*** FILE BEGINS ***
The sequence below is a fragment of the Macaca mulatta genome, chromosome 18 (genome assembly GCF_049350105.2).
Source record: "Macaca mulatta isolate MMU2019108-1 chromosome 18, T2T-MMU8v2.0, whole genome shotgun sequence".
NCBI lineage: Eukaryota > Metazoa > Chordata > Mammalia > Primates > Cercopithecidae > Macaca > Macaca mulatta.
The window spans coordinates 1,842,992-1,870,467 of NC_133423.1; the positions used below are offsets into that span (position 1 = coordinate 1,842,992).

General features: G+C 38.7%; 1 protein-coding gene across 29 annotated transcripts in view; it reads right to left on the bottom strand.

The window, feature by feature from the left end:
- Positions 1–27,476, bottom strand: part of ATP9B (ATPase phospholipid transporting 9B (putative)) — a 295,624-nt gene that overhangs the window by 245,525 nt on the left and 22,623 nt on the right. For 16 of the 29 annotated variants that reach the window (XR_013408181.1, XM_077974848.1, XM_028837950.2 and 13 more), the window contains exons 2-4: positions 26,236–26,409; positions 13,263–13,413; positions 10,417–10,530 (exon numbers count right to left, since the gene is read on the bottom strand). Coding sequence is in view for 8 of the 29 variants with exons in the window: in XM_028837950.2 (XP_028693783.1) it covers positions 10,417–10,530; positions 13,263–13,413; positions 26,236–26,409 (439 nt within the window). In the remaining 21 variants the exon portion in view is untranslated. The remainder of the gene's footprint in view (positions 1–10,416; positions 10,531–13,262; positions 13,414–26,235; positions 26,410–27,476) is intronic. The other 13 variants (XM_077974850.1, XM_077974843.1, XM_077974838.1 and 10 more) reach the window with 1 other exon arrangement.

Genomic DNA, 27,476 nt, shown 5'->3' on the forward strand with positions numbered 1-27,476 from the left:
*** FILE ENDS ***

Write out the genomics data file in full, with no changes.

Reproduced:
The sequence below is a fragment of the Macaca mulatta genome, chromosome 18 (genome assembly GCF_049350105.2).
Source record: "Macaca mulatta isolate MMU2019108-1 chromosome 18, T2T-MMU8v2.0, whole genome shotgun sequence".
NCBI lineage: Eukaryota > Metazoa > Chordata > Mammalia > Primates > Cercopithecidae > Macaca > Macaca mulatta.
The window spans coordinates 1,842,992-1,870,467 of NC_133423.1; the positions used below are offsets into that span (position 1 = coordinate 1,842,992).

General features: G+C 38.7%; 1 protein-coding gene across 29 annotated transcripts in view; it reads right to left on the bottom strand.

The window, feature by feature from the left end:
- Positions 1–27,476, bottom strand: part of ATP9B (ATPase phospholipid transporting 9B (putative)) — a 295,624-nt gene that overhangs the window by 245,525 nt on the left and 22,623 nt on the right. For 16 of the 29 annotated variants that reach the window (XR_013408181.1, XM_077974848.1, XM_028837950.2 and 13 more), the window contains exons 2-4: positions 26,236–26,409; positions 13,263–13,413; positions 10,417–10,530 (exon numbers count right to left, since the gene is read on the bottom strand). Coding sequence is in view for 8 of the 29 variants with exons in the window: in XM_028837950.2 (XP_028693783.1) it covers positions 10,417–10,530; positions 13,263–13,413; positions 26,236–26,409 (439 nt within the window). In the remaining 21 variants the exon portion in view is untranslated. The remainder of the gene's footprint in view (positions 1–10,416; positions 10,531–13,262; positions 13,414–26,235; positions 26,410–27,476) is intronic. The other 13 variants (XM_077974850.1, XM_077974843.1, XM_077974838.1 and 10 more) reach the window with 1 other exon arrangement.

Genomic DNA, 27,476 nt, shown 5'->3' on the forward strand with positions numbered 1-27,476 from the left: